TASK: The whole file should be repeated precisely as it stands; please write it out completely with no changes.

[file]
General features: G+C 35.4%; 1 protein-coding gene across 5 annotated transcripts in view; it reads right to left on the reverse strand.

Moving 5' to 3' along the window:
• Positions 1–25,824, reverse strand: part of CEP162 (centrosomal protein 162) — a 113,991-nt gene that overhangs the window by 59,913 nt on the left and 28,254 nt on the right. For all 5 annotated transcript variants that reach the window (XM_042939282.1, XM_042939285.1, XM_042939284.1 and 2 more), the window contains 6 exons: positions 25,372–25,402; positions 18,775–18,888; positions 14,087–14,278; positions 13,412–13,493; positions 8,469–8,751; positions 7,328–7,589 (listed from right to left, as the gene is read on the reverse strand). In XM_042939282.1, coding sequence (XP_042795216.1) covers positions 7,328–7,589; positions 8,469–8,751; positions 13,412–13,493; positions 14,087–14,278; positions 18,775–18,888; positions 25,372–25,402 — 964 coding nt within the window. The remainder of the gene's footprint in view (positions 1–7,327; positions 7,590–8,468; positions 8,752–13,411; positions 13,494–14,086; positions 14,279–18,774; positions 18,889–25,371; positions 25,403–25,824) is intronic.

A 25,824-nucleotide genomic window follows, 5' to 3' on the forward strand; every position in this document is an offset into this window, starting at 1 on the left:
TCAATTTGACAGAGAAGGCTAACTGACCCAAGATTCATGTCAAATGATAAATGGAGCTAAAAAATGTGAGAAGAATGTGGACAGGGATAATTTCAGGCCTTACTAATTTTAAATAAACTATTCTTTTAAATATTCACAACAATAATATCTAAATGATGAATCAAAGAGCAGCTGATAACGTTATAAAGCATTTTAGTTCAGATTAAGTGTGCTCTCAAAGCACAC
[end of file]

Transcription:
General features: G+C 35.4%; 1 protein-coding gene across 5 annotated transcripts in view; it reads right to left on the reverse strand.

Moving 5' to 3' along the window:
• Positions 1–25,824, reverse strand: part of CEP162 (centrosomal protein 162) — a 113,991-nt gene that overhangs the window by 59,913 nt on the left and 28,254 nt on the right. For all 5 annotated transcript variants that reach the window (XM_042939282.1, XM_042939285.1, XM_042939284.1 and 2 more), the window contains 6 exons: positions 25,372–25,402; positions 18,775–18,888; positions 14,087–14,278; positions 13,412–13,493; positions 8,469–8,751; positions 7,328–7,589 (listed from right to left, as the gene is read on the reverse strand). In XM_042939282.1, coding sequence (XP_042795216.1) covers positions 7,328–7,589; positions 8,469–8,751; positions 13,412–13,493; positions 14,087–14,278; positions 18,775–18,888; positions 25,372–25,402 — 964 coding nt within the window. The remainder of the gene's footprint in view (positions 1–7,327; positions 7,590–8,468; positions 8,752–13,411; positions 13,494–14,086; positions 14,279–18,774; positions 18,889–25,371; positions 25,403–25,824) is intronic.

A 25,824-nucleotide genomic window follows, 5' to 3' on the forward strand; every position in this document is an offset into this window, starting at 1 on the left:
TCAATTTGACAGAGAAGGCTAACTGACCCAAGATTCATGTCAAATGATAAATGGAGCTAAAAAATGTGAGAAGAATGTGGACAGGGATAATTTCAGGCCTTACTAATTTTAAATAAACTATTCTTTTAAATATTCACAACAATAATATCTAAATGATGAATCAAAGAGCAGCTGATAACGTTATAAAGCATTTTAGTTCAGATTAAGTGTGCTCTCAAAGCACAC